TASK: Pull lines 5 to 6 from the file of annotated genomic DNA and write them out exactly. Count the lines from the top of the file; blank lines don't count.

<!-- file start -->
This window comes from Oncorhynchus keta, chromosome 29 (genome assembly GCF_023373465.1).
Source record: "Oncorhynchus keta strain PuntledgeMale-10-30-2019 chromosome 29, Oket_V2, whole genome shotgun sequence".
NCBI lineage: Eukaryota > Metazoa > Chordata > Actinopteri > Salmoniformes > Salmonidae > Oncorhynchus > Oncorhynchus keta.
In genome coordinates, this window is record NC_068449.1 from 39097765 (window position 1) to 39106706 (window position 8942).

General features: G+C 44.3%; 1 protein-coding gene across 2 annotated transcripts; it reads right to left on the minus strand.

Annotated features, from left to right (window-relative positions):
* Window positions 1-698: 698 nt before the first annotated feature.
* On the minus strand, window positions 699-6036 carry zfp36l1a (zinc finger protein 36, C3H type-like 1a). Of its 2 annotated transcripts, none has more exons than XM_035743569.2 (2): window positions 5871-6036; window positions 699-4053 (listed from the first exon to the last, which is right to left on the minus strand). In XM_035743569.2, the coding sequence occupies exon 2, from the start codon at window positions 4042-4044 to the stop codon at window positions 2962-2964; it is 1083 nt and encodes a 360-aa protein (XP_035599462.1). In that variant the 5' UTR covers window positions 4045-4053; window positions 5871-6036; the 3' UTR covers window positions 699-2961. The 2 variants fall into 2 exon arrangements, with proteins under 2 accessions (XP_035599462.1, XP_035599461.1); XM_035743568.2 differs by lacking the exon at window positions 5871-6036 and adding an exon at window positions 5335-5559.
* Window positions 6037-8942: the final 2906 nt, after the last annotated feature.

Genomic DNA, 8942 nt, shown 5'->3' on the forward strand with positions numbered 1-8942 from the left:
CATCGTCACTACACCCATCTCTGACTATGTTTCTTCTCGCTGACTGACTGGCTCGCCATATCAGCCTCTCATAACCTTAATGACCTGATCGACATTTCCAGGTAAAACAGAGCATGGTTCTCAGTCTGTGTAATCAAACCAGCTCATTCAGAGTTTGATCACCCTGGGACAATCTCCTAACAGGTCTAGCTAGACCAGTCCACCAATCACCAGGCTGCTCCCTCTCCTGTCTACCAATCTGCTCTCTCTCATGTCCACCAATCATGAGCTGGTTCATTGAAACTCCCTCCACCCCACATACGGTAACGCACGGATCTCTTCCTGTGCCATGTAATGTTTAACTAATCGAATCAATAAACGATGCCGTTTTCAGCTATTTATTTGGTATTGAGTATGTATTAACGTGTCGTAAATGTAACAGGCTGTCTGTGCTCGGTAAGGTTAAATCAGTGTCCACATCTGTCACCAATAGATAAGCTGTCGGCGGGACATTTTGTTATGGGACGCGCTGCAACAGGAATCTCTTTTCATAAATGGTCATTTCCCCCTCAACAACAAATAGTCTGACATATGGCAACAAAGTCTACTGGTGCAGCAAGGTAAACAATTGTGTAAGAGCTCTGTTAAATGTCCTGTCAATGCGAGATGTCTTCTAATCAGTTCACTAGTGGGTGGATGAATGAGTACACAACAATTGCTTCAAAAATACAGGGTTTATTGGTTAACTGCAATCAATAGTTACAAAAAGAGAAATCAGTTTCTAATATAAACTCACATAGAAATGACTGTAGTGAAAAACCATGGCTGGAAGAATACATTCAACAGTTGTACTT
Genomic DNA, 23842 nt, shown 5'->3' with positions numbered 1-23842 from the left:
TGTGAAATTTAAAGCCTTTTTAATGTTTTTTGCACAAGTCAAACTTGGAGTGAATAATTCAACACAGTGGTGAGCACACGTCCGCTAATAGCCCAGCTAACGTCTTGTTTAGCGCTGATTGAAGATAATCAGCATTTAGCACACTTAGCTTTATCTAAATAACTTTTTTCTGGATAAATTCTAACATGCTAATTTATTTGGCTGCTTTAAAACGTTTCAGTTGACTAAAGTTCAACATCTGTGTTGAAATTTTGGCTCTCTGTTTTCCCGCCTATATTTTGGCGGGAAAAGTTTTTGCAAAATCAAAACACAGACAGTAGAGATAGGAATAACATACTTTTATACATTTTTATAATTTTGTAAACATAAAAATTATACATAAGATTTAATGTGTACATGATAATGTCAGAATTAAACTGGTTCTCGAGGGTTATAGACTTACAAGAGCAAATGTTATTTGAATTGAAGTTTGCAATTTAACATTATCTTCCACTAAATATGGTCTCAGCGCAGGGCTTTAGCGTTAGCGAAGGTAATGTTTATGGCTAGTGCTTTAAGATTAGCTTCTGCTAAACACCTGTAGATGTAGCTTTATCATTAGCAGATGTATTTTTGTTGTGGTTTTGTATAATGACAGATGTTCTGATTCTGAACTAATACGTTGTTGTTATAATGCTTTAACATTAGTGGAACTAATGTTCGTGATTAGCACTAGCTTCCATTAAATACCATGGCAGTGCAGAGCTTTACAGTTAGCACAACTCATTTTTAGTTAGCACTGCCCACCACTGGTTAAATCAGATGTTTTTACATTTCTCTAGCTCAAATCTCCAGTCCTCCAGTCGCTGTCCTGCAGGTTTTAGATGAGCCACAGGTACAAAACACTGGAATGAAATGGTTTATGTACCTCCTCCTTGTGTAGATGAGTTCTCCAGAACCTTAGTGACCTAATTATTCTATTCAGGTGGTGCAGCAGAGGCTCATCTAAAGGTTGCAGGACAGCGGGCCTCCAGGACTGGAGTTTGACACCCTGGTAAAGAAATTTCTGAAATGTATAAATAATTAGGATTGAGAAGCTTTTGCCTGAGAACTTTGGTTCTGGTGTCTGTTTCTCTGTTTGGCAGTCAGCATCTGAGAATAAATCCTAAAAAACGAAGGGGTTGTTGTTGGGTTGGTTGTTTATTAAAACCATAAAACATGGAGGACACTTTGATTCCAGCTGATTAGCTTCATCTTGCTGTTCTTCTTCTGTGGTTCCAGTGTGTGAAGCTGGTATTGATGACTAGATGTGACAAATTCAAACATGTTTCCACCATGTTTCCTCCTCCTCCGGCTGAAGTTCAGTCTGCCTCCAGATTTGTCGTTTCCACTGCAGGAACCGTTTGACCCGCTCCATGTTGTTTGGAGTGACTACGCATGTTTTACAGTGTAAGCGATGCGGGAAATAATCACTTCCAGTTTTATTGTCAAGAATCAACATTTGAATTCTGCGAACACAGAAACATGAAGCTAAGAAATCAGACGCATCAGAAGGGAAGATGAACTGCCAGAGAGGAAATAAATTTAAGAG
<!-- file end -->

General features: G+C 44.3%; 1 protein-coding gene across 2 annotated transcripts; it reads right to left on the minus strand.

Annotated features, from left to right (window-relative positions):